Trump supporters outside the U.S. Capitol on Wednesday. Alex Edelman/Getty Images

Americans who saw the horror of Wednesday when pro-Trump rioters stormed Capitol noticed that there were very few arrests in all footage of the clashes and violence in Washington. The US Capitol Police, somewhat ill-prepared to deal with the mass of protesters, focused on managing the crowds and expelling the rioters from the building. As of Wednesday evening, reports said Washington police had arrested 13 people and Capitol police had not said whether they had made any additional arrests.

But a wave of arrests will likely follow. There are hours of footage and countless dramatic photos revealing the faces of the often unmasked rioters who enter the Capitol, seize property, bask in lawmakers' offices, and march through the hallways. There are probably also security and body camera footage. And it won't be too difficult for prosecutors to identify those involved.

There are a number of misdemeanor and felony charges that could be levied against the rioters. According to Channing Phillips, who served as acting U.S. attorney for the District of Columbia from 2015 to 2017, some of the local and federal charges prosecutors might consider include felony destruction of government property, weapons-related offenses, assault, and rioting. These could carry simply fines—or years in prison. In some cases, it will be hard to tell what laws rioters might have broken beyond minor offenses, such as failing to leave the Capitol grounds when ordered by police.

Those who breached the Capitol itself are likely to face more severe charges, as are those who assaulted police officers. Alex Little, a former assistant U.S. attorney, said he expects that prosecutors might hit several insurrectionists with unlawful entry and destruction of property misdemeanor charges as a placeholder “to get folks into the system” while they sort out if they should face more serious penalties.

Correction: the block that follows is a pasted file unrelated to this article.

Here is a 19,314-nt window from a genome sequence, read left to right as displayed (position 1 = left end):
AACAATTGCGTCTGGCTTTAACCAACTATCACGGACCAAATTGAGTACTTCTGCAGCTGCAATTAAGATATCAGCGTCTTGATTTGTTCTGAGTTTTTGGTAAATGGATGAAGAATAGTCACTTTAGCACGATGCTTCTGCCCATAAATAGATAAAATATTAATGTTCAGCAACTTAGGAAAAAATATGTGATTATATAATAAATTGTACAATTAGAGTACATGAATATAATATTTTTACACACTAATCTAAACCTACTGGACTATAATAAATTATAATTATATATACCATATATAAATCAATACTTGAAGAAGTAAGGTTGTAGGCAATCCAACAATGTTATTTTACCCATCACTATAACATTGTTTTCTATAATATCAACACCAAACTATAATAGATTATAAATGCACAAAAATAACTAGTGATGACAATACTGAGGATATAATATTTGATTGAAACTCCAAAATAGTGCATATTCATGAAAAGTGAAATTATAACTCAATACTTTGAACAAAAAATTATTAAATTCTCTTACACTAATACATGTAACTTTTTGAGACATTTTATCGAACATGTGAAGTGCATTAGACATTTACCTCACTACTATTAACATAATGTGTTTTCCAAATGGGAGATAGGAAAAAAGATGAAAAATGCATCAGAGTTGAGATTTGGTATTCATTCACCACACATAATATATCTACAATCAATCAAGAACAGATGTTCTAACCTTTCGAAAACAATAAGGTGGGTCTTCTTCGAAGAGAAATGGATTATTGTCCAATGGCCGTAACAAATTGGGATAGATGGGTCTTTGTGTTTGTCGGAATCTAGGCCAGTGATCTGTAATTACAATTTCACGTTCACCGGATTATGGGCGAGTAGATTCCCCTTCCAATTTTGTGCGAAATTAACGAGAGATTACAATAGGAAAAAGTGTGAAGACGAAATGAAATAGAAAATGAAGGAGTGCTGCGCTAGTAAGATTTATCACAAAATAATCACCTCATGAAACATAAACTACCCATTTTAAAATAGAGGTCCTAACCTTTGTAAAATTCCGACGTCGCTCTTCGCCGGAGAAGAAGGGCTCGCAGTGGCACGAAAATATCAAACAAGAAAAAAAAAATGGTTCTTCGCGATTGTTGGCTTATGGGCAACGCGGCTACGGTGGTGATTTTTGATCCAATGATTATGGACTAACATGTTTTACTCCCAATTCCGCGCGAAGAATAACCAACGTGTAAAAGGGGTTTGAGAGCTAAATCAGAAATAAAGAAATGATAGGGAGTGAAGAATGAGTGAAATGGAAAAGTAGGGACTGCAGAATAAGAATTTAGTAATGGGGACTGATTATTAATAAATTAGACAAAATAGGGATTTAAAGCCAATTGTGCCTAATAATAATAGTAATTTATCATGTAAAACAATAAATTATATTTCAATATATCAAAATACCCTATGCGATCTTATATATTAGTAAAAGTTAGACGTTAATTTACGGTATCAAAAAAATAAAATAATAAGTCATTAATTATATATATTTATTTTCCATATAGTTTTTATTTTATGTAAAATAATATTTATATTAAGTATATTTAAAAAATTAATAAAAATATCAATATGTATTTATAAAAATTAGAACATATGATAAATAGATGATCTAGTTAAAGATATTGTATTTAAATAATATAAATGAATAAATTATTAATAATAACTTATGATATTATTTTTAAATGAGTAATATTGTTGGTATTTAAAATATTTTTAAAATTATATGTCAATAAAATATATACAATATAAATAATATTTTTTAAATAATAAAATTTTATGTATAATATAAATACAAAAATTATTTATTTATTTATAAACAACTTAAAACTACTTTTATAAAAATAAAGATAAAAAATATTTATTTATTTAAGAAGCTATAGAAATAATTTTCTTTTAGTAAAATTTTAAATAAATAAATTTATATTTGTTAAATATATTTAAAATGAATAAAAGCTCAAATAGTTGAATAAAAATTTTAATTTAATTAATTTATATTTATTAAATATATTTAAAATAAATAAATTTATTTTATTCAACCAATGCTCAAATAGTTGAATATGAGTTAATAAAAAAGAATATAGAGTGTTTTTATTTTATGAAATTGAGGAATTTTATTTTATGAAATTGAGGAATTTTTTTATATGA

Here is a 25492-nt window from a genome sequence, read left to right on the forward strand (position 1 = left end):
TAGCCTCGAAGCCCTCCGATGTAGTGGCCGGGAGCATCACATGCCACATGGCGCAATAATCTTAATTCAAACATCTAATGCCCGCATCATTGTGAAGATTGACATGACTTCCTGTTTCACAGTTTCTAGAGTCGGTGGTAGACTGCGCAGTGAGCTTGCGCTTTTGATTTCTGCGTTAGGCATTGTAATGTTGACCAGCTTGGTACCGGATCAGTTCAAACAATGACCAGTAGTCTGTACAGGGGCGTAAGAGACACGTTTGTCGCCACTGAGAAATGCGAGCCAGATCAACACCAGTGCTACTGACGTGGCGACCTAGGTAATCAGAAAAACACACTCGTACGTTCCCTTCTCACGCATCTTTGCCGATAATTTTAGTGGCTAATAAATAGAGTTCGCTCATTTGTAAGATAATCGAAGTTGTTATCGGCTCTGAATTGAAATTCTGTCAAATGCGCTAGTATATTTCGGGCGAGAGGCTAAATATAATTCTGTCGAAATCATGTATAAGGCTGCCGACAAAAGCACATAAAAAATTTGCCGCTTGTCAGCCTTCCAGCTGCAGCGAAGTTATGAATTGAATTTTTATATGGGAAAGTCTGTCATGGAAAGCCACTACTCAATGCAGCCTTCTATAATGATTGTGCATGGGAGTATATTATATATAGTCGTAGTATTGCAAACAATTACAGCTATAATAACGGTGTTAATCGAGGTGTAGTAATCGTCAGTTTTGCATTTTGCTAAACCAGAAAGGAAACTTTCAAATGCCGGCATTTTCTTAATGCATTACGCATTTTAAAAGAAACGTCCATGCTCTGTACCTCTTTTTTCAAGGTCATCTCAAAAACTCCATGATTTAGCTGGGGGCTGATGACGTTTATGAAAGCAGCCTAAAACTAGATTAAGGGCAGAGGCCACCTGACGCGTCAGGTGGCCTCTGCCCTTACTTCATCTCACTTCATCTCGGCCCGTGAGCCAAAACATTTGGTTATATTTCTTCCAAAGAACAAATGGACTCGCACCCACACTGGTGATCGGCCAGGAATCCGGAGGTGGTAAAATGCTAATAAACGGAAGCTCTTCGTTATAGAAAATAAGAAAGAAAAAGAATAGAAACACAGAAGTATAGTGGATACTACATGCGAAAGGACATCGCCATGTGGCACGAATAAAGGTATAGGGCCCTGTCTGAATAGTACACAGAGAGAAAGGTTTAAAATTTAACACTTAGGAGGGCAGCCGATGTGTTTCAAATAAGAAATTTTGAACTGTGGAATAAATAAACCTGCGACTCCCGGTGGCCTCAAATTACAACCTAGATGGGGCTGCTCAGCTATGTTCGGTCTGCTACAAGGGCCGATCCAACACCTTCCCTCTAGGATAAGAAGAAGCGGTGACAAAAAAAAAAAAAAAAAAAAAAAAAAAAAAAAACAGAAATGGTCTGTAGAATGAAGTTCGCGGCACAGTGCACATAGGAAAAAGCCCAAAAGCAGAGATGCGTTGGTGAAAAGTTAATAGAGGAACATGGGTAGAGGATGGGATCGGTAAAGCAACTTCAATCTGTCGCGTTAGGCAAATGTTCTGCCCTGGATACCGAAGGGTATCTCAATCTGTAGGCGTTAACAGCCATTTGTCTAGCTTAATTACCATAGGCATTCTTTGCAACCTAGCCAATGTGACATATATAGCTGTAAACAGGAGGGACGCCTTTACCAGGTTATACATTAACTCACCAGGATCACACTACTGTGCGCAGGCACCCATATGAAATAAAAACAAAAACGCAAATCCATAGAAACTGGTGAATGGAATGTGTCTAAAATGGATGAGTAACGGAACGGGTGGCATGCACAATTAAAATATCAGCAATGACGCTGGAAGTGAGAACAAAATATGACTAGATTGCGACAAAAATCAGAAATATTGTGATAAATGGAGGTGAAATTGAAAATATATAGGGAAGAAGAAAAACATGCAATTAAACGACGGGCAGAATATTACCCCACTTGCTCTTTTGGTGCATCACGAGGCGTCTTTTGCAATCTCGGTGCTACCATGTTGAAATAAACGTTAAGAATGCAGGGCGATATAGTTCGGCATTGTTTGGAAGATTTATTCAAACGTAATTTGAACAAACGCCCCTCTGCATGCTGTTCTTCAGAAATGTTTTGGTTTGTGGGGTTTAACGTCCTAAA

When the authorities begin to piece together those who led the charge into the Capitol or most directly incited violence, they can turn to even more serious charges. According to Matt Jones, a former assistant U.S. attorney for D.C., it’s unlikely prosecutors would treat this case like a typical protest, which might result in charges like trespassing or disrupting congressional operations. “What we’re seeing there is far different,” he said. “These are grave threats to our democratic institutions.” Jones said that there are a number of serious federal criminal laws that would likely apply—and a few others that are almost never invoked, such as those against seditious conspiracy.

Seditious conspiracy applies when multiple people “conspire to overthrow, put down, or to destroy by force the Government of the United States, or … oppose by force the authority thereof, or by force to prevent, hinder, or delay the execution of any law of the United States, or by force to seize, take, or possess any property of the United States contrary to the authority thereof.” The charge can come with 20 years in prison.